It seems that social media giant Facebook — perhaps the least trustworthy of the social media giants — has been caught red-handed using a PR firm to plant wildly exaggerated stories about Google’s privacy violations (via the Daily Beast):
Somebody, it seems, hired Burson-Marsteller, a top public-relations firm, to pitch anti-Google stories to newspapers, urging them to investigate claims that Google was invading people’s privacy. Burton even offered to help an influential blogger write a Google-bashing op-ed, which it promised it could place in outlets like The Washington Post, Politico, and The Huffington Post.
The plot backfired when the blogger turned down Burson’s offer and posted the emails that Burson had sent him. It got worse when USA Today broke a story accusing Burson of spreading a “whisper campaign” about Google “on behalf of an unnamed client.”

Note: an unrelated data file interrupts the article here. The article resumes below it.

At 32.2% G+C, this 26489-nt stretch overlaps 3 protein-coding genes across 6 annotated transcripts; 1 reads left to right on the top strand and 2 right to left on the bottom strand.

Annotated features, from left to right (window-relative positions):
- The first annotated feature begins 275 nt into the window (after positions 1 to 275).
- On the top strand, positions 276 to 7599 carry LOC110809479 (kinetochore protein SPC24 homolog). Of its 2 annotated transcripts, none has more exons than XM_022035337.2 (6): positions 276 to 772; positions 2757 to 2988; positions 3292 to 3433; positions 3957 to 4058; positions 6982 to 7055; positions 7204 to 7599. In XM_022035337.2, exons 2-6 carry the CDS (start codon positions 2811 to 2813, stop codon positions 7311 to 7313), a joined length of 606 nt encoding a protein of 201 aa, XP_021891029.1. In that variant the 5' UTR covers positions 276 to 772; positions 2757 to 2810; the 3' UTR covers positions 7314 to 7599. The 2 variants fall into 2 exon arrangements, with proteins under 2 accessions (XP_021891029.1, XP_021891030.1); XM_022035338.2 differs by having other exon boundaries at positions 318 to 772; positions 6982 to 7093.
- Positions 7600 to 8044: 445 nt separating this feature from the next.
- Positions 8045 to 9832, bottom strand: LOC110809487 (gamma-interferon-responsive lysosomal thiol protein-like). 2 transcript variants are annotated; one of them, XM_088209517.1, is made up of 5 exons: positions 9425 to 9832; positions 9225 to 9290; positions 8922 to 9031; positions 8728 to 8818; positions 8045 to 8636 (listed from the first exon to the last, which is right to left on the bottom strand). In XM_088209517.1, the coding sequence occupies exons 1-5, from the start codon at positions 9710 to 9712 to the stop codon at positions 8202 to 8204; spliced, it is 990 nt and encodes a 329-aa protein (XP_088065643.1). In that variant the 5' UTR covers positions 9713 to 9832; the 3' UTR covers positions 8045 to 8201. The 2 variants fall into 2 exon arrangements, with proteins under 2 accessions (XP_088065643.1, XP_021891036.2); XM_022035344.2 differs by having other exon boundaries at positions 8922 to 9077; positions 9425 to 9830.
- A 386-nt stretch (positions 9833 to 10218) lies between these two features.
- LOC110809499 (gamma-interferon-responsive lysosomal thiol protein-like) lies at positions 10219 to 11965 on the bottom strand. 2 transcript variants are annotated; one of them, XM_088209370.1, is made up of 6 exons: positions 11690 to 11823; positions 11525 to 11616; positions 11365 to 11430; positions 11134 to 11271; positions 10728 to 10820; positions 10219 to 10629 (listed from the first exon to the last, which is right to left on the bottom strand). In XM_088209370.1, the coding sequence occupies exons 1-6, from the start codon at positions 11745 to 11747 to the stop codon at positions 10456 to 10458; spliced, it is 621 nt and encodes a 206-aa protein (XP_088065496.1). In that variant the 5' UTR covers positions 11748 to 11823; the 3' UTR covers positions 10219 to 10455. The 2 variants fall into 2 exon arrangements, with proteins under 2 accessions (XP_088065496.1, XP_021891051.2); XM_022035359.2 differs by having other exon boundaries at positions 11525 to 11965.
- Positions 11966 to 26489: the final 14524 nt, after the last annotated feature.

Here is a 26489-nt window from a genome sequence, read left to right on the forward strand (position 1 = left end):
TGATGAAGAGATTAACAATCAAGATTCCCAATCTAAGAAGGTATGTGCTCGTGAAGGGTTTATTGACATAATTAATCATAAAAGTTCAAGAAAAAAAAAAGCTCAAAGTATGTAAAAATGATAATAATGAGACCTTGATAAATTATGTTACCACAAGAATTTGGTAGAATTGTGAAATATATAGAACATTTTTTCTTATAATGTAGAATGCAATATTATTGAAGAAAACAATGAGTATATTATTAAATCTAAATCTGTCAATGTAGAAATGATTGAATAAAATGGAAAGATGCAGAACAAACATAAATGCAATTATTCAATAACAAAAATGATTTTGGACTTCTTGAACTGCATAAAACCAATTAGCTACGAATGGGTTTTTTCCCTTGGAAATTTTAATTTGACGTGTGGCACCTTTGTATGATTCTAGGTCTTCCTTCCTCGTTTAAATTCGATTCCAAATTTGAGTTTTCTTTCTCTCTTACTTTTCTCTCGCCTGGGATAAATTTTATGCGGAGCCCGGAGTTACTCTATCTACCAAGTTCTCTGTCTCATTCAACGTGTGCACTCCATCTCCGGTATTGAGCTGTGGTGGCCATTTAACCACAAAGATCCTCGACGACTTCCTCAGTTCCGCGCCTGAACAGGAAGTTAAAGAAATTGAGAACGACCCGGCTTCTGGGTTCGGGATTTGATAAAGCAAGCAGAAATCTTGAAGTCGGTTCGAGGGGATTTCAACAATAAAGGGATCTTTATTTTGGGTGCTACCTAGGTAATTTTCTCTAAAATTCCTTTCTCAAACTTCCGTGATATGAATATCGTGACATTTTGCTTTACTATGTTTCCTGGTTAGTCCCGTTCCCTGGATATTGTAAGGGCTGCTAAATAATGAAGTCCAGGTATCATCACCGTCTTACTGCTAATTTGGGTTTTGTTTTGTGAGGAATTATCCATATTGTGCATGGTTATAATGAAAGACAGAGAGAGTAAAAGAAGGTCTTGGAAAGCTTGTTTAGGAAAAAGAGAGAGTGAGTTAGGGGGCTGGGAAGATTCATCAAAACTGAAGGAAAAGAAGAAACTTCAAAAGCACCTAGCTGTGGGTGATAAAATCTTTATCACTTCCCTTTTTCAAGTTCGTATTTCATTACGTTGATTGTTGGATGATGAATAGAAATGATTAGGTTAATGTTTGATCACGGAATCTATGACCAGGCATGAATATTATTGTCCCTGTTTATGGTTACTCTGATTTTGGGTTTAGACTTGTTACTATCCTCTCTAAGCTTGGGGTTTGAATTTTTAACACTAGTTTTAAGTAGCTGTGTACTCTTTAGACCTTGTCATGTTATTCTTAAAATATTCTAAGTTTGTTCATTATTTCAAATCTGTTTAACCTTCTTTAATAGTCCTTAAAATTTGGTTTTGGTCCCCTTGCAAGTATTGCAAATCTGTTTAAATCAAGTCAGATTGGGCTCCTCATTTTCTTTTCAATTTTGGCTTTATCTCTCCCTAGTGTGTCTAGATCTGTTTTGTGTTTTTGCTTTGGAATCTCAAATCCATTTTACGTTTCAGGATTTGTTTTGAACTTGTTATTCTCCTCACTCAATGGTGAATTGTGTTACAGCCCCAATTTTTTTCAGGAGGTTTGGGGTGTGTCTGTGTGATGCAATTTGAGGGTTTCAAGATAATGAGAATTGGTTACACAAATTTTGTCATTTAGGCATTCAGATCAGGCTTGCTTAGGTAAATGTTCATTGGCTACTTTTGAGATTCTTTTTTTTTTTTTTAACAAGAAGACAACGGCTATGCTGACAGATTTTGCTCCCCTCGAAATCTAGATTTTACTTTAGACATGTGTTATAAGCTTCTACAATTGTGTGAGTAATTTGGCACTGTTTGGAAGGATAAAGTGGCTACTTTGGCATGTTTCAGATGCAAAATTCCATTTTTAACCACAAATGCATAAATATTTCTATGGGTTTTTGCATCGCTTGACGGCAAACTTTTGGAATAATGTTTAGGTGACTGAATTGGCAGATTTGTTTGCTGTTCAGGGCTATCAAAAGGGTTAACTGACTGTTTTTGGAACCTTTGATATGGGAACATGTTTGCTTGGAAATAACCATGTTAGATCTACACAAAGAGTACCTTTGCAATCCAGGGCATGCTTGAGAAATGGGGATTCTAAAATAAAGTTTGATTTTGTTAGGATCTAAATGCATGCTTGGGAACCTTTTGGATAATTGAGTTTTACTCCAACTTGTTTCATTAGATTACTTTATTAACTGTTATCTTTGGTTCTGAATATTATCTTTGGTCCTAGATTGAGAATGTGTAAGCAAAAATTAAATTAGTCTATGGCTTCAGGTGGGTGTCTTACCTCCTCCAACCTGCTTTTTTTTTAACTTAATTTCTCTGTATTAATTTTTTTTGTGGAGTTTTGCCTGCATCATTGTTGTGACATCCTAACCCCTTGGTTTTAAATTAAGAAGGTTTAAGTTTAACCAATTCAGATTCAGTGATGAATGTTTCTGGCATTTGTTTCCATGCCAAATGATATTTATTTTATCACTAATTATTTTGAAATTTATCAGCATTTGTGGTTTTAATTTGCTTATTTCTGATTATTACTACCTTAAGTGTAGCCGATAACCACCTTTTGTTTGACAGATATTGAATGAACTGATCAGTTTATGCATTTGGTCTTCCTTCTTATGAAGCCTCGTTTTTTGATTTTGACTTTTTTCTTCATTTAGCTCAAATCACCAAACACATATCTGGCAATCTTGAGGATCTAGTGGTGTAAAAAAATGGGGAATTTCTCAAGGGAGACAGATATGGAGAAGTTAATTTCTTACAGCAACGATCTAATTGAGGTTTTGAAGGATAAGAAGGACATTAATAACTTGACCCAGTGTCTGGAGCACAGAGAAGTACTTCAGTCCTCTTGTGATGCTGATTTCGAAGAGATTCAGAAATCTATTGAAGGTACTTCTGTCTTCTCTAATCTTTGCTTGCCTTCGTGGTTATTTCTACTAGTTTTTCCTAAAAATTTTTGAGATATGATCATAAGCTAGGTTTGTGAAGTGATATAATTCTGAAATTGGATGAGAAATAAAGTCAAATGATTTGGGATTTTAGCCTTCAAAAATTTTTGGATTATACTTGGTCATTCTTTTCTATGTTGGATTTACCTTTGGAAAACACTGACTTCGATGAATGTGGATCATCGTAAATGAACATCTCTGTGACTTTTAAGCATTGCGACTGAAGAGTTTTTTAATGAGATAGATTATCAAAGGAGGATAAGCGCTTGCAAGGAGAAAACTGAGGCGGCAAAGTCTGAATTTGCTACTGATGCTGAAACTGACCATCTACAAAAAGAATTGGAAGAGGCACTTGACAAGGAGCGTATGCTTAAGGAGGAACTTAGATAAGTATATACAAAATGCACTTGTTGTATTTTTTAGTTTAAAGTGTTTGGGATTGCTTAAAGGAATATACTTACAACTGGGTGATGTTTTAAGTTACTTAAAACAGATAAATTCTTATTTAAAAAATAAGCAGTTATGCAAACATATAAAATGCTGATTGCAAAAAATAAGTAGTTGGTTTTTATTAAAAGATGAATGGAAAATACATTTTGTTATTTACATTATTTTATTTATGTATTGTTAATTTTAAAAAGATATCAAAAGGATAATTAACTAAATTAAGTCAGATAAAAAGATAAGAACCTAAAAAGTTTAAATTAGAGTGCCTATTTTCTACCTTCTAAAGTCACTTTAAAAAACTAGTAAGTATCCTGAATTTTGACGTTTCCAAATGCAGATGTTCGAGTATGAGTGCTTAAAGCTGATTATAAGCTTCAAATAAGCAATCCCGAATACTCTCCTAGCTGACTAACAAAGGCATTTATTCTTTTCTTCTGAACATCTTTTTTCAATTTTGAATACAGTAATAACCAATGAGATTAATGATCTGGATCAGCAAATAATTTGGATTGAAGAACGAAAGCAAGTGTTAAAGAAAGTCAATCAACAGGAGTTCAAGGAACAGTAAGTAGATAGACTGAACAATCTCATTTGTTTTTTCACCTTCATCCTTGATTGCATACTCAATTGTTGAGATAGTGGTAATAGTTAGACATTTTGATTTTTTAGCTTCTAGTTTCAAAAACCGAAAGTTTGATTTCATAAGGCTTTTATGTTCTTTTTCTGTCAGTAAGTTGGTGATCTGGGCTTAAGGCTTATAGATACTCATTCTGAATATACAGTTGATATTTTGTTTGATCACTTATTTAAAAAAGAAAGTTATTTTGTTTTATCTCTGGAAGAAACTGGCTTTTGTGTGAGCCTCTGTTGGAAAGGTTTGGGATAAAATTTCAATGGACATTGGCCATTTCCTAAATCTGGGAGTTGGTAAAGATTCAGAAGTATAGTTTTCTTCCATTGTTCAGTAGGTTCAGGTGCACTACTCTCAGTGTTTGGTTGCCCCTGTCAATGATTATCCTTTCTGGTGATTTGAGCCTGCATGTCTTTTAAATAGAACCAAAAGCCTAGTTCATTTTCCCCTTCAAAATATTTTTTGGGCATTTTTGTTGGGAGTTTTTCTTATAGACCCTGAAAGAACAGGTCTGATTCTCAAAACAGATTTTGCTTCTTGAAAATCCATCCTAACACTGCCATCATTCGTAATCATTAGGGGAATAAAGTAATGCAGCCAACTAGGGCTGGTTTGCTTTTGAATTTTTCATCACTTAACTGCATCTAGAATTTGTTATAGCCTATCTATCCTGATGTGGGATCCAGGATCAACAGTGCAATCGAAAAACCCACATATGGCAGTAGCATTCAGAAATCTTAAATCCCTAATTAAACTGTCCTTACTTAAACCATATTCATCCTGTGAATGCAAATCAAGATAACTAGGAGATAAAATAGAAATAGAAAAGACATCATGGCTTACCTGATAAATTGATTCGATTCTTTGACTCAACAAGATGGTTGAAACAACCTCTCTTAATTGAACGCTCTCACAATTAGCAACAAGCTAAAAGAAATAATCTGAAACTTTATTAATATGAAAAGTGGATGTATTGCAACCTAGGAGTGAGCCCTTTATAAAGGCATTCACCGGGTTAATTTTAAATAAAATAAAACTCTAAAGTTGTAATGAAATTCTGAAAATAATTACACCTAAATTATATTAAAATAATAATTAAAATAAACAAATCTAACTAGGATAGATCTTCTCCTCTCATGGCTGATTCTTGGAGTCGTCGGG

But who was the mysterious unnamed client? While fingers pointed at Apple and Microsoft, The Daily Beast discovered that it’s a company nobody suspected—Facebook.
Dan Lyons’ piece makes for engrossing reading, and it’s a reminder that Facebook (and most of the other social media companies) trot out the warm puppy images when they’re talking user privacy, but in truth, they’re willing to do pretty much whatever they can get away with to win in the competitive social media space.
Users often seem blissfully unconcerned about privacy issues, though maybe this particular PR nightmare will coax a viable alternative into the open (like the much-hyped Diaspora), offering users and marketers a way to opt out of the madness.
Until then, you pretty much have to go where the crowds are, which means putting your faith in Facebook — something that’s pretty difficult to do given their actions the past several years.
I don’t do business with clients I can’t trust, and I’d rather not associate with companies I can’t believe.
Keep writing, Tom Chandler.